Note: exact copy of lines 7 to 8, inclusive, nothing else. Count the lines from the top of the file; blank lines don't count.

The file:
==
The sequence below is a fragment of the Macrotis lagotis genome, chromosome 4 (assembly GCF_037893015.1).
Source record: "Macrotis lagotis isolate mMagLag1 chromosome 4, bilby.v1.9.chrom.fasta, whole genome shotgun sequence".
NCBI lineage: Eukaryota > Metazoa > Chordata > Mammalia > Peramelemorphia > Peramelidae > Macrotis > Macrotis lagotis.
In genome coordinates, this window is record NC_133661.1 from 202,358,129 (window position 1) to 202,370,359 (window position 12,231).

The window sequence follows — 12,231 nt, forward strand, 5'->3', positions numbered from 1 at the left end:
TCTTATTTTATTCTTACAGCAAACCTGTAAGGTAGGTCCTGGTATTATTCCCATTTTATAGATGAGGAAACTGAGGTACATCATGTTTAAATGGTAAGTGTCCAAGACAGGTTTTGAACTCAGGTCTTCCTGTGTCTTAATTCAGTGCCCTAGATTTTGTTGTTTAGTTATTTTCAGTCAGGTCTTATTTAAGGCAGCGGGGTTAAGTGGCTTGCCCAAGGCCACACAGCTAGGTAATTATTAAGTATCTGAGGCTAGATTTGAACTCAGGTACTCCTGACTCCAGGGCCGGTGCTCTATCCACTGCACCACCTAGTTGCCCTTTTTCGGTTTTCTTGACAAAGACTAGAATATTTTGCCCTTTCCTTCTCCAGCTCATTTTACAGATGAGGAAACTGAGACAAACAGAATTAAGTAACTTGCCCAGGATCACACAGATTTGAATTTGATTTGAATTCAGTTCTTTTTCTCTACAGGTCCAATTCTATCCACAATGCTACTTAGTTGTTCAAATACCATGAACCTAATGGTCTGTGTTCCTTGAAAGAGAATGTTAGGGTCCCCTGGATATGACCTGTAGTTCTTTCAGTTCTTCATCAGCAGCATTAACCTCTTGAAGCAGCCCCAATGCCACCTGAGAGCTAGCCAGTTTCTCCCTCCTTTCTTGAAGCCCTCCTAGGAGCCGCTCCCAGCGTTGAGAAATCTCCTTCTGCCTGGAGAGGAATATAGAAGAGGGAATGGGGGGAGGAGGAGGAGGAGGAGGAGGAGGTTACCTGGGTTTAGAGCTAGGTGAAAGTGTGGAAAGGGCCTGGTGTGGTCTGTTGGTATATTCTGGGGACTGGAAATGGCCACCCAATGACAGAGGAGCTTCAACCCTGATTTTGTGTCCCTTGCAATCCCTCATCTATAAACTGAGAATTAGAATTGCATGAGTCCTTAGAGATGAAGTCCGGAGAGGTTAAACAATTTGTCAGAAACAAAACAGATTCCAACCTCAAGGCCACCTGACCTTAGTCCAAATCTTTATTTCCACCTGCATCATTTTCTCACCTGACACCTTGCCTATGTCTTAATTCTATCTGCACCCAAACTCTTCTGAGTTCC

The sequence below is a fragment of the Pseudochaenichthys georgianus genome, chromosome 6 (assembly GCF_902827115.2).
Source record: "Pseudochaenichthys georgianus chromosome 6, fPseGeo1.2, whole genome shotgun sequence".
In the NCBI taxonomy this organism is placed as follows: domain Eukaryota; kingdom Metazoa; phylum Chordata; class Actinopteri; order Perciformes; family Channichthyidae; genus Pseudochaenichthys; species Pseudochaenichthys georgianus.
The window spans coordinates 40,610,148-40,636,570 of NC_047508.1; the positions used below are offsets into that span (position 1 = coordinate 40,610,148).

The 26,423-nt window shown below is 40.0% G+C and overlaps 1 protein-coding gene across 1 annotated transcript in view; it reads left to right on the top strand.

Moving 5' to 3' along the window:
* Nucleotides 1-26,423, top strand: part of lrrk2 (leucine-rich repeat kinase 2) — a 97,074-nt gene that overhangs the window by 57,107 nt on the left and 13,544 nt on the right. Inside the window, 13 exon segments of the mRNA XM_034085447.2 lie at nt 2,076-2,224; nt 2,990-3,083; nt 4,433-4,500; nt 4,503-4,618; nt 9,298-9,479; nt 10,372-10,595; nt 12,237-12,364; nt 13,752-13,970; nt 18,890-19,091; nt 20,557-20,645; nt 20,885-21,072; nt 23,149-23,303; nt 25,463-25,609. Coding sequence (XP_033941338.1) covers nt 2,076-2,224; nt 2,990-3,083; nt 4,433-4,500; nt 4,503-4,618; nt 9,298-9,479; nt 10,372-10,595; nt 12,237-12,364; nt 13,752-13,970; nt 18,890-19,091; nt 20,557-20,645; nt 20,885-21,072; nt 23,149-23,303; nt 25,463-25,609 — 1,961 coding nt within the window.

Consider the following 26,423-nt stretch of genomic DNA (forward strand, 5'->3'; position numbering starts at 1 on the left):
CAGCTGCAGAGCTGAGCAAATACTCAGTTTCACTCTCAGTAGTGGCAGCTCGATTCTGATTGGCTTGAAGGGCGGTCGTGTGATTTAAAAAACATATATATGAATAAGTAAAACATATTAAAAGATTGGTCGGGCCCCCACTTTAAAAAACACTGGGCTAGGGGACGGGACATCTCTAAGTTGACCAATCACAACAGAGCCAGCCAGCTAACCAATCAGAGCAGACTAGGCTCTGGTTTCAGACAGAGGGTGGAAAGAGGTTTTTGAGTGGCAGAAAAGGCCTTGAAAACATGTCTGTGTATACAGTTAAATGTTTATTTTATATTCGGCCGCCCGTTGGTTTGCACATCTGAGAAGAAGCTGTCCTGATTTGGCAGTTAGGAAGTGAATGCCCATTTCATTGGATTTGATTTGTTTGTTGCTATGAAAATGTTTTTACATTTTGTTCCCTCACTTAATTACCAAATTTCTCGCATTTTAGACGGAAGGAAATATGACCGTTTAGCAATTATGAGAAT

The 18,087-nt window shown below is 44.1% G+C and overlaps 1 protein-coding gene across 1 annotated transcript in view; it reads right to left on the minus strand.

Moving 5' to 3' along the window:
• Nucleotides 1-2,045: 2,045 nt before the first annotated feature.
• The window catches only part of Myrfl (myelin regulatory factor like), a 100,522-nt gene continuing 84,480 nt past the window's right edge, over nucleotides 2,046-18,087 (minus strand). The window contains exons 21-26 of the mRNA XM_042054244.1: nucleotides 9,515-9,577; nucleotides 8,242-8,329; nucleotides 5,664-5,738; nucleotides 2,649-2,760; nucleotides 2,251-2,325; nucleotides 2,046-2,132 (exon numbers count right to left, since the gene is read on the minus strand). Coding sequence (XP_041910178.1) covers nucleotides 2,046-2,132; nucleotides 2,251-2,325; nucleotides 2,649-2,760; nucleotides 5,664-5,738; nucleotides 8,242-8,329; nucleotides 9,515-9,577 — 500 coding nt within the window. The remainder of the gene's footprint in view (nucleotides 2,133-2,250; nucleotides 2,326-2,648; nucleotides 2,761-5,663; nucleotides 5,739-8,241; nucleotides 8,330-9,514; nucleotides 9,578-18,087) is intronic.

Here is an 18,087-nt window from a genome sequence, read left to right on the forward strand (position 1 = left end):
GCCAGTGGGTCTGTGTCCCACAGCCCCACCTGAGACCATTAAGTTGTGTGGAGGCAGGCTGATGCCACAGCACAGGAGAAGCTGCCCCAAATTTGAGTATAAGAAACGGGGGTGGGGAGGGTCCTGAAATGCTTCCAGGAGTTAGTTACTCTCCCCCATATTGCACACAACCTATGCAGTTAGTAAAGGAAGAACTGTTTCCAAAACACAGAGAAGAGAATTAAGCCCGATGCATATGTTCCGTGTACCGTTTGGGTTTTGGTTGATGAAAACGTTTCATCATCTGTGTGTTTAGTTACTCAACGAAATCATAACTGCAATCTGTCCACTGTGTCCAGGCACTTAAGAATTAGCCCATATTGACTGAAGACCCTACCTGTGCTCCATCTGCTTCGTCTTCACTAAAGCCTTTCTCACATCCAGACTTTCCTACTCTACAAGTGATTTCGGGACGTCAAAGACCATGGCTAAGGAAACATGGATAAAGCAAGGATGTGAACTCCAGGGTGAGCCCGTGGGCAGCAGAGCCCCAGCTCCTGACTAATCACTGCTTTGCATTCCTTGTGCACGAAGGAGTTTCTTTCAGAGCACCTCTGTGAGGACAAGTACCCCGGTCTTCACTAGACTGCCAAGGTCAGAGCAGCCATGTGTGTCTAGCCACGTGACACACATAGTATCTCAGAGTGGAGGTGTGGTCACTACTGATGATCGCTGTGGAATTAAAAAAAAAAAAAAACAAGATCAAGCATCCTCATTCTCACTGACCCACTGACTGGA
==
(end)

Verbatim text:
The sequence below is a fragment of the Pseudochaenichthys georgianus genome, chromosome 6 (assembly GCF_902827115.2).
Source record: "Pseudochaenichthys georgianus chromosome 6, fPseGeo1.2, whole genome shotgun sequence".